Experts weigh in on how parents can help their child succeed in school without pushing them too hard.
Experts agree that reading at home is one of the most important things parents can do to help instill a love of learning at a young age. Erica Rood, MA, teen life coach and enrichment teacher at Torrey Hills Elementary School in San Diego, says, "Students who read are the best writers. Expose your child to high-level books. Read with them and make reading fun by creating a book club, writing online book reviews or making books come alive by recreating stories through drama, comics or children's books."
Instead of praising your child for achieving something, praise the effort he took versus the actual outcome. Dr. Michele Borba , one of the nation's leading child, parenting and education experts says, "Research shows that praising your child's hard work and efforts rather than the desired outcome enhances their achievement. For example, aim to give more words of encouragement commending your children on time spent studying for a big test rather than the actual score they receive on that test."
Just as you'd reward that child for studying hard for a test, Kevin J. Roberts, MA, author of Movers, Dreamers, and Risk Takers: Unlocking the Power of ADHD, says it's important to reward children for their efforts on nightly homework with a little break! He says, "When the math homework gets done, for example, give your child a break, which could be anything from 20 minutes on a video game, Facebook time, playing with the dog or a favorite toy, etc."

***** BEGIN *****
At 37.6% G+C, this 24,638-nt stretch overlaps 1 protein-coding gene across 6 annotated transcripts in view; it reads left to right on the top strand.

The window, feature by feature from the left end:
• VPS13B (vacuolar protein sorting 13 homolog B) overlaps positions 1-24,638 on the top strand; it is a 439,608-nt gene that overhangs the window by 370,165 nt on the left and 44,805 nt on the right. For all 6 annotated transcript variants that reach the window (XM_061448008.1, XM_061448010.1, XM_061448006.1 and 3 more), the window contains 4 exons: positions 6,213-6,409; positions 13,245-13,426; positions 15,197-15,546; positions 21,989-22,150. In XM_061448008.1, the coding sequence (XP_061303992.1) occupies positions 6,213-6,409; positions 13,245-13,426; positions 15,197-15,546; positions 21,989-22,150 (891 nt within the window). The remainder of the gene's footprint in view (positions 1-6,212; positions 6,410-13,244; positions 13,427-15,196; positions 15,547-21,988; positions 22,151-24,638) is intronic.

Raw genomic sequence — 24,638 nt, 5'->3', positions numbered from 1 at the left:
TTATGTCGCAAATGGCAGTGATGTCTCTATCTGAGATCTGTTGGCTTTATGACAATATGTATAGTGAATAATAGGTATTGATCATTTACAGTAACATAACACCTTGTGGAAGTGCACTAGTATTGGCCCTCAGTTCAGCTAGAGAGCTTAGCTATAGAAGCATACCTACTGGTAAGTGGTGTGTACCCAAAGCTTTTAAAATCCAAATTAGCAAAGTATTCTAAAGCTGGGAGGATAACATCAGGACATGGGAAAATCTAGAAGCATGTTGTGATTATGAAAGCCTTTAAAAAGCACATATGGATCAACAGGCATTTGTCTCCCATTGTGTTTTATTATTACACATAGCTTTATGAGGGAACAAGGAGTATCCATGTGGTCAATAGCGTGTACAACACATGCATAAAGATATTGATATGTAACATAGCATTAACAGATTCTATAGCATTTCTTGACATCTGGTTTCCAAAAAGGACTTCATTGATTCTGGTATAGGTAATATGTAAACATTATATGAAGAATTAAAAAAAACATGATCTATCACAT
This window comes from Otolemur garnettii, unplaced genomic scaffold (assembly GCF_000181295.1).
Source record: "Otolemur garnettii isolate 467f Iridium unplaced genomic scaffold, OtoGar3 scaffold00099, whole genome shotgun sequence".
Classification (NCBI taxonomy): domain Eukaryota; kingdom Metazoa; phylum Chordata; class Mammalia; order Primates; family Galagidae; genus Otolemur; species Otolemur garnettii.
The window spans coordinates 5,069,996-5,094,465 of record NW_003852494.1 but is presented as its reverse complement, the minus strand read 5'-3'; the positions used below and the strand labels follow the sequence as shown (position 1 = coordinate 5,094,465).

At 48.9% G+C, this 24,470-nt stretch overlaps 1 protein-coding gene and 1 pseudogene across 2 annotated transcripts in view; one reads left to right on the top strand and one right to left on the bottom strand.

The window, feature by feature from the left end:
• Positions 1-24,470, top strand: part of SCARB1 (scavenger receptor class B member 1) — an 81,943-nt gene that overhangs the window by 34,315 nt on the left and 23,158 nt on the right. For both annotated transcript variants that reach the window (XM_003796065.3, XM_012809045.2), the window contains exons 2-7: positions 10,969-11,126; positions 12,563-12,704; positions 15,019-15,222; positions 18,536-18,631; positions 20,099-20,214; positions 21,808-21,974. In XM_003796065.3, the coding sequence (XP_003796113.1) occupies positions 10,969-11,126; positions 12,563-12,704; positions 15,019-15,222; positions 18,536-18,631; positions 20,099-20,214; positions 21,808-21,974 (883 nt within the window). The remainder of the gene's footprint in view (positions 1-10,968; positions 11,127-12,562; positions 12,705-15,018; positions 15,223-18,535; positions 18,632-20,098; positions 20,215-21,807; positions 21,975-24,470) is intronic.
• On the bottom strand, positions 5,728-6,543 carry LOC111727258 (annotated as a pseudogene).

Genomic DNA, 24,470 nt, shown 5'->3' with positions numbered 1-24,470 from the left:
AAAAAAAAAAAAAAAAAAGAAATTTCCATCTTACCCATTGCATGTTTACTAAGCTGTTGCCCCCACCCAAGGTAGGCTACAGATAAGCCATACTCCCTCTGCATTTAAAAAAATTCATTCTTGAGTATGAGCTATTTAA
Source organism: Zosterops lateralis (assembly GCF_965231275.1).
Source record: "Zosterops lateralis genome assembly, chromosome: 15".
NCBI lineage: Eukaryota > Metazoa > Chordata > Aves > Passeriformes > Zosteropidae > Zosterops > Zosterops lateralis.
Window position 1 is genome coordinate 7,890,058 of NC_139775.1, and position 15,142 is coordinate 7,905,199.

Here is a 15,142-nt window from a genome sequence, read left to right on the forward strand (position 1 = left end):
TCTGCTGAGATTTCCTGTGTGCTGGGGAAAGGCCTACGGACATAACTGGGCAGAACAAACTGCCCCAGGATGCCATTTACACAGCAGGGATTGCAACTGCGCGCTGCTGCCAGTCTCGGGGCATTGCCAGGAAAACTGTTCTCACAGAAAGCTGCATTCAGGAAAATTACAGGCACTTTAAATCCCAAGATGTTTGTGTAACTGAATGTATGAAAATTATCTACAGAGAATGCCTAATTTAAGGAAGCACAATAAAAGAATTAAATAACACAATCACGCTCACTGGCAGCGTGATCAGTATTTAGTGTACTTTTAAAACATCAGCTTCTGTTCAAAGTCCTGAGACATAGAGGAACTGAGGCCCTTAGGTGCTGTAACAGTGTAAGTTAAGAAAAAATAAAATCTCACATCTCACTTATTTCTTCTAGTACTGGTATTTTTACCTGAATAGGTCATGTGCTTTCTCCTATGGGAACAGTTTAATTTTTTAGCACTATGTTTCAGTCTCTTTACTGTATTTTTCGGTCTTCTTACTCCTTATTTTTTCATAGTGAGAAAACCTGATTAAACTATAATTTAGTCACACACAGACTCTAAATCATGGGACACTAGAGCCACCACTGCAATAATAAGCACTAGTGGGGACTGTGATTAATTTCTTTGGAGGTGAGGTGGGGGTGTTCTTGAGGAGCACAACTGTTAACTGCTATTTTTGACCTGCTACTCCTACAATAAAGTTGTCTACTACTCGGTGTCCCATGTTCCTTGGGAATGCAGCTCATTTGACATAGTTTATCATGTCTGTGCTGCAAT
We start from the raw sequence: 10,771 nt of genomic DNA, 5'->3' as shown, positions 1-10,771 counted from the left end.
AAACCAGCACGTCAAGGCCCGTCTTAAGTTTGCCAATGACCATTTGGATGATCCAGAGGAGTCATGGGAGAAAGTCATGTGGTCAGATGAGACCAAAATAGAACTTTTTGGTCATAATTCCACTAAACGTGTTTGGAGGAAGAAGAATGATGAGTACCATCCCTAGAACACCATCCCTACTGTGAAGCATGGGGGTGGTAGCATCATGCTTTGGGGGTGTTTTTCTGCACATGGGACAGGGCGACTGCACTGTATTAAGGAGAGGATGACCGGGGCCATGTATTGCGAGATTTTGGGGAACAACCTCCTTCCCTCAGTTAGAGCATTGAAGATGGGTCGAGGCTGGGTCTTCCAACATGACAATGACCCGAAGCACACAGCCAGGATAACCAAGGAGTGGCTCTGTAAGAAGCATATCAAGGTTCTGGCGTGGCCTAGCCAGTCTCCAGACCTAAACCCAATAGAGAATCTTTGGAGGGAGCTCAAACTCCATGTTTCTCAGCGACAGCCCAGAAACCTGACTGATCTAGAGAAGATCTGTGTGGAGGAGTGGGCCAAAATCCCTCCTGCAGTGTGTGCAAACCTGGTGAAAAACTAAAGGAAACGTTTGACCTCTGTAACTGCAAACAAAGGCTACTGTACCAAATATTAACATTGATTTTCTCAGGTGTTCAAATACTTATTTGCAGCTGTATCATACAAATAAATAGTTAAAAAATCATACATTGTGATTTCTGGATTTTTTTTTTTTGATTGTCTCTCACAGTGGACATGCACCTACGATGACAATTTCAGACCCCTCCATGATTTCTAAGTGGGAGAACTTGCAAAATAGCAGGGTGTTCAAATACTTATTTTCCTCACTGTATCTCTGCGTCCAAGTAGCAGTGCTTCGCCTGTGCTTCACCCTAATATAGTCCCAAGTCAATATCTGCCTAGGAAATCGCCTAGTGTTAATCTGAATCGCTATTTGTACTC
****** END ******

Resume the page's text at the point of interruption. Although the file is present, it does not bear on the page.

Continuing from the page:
Kevin adds, "This not only serves to break up the monotony, but also teaches the important lesson that we have to work to allow for some quality play time. These are short-term rewards, and children function at that level a good deal of the time."
Kids tend to rush through their homework, sometimes carelessly, just to get it over with. However, Dr. Fran Walfish, celebrity doctor and leading child, teen, parent, and family psychotherapist and author in Beverly Hills has the perfect tool to help kids slow down and pay attention to the work at hand. She suggests parents implement a timer to indicate when homework time begins and ends.
She adds, "Too many parents become the homework cop and nag/fight with their kids. At the same time, many school-age children rush through their homework and make careless mistakes just to have finished and get more free play time. Mom determines the time span. Homework time is over when the timer goes off. This way, your child learns to slow down and develop a work rhythm. He also has extra time to proofread and correct errors."
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